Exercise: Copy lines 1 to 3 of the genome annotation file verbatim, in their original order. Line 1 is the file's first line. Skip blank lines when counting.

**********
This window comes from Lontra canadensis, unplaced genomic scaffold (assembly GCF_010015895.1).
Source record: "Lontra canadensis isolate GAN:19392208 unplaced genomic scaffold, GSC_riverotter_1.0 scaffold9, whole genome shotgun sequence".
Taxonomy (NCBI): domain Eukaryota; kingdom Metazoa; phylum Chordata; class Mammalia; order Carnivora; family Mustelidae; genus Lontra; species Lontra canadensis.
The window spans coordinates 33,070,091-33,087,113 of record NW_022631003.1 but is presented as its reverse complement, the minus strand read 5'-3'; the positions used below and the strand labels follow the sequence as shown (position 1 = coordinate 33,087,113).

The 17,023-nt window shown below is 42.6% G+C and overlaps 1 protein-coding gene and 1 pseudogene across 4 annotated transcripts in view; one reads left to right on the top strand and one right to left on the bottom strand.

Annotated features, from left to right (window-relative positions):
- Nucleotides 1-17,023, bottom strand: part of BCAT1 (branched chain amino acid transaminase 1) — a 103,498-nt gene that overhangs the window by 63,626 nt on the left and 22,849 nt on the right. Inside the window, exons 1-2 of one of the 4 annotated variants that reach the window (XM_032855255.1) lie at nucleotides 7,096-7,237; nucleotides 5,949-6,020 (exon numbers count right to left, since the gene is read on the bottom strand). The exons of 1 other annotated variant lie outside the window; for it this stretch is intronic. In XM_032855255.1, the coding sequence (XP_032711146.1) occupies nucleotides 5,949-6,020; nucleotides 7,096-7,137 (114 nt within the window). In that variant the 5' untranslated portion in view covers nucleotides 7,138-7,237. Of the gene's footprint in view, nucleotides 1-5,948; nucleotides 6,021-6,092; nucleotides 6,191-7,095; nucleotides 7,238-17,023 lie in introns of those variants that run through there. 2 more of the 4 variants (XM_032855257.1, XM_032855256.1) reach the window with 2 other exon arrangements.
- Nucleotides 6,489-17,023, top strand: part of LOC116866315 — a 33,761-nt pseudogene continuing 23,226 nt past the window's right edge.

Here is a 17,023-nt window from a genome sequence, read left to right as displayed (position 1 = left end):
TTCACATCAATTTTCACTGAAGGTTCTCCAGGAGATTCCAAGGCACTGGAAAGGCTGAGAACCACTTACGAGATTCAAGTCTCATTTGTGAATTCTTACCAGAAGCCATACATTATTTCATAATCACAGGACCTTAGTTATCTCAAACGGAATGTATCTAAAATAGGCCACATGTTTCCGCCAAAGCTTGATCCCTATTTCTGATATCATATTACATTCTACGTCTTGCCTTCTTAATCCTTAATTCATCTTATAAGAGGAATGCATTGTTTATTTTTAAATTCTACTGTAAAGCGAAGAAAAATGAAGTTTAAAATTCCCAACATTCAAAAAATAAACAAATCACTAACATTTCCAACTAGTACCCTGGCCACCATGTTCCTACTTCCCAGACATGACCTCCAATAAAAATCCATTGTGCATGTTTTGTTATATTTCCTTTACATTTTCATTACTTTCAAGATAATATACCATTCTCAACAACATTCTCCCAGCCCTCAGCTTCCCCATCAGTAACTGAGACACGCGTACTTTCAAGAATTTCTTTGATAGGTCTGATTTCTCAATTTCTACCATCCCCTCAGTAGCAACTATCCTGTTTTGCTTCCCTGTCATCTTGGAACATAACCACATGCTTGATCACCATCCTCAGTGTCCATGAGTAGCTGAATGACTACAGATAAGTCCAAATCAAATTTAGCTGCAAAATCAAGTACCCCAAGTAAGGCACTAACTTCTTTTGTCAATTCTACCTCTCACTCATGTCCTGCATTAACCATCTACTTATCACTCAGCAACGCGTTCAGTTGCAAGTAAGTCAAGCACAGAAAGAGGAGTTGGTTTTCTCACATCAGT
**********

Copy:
This window comes from Lontra canadensis, unplaced genomic scaffold (assembly GCF_010015895.1).
Source record: "Lontra canadensis isolate GAN:19392208 unplaced genomic scaffold, GSC_riverotter_1.0 scaffold9, whole genome shotgun sequence".
Taxonomy (NCBI): domain Eukaryota; kingdom Metazoa; phylum Chordata; class Mammalia; order Carnivora; family Mustelidae; genus Lontra; species Lontra canadensis.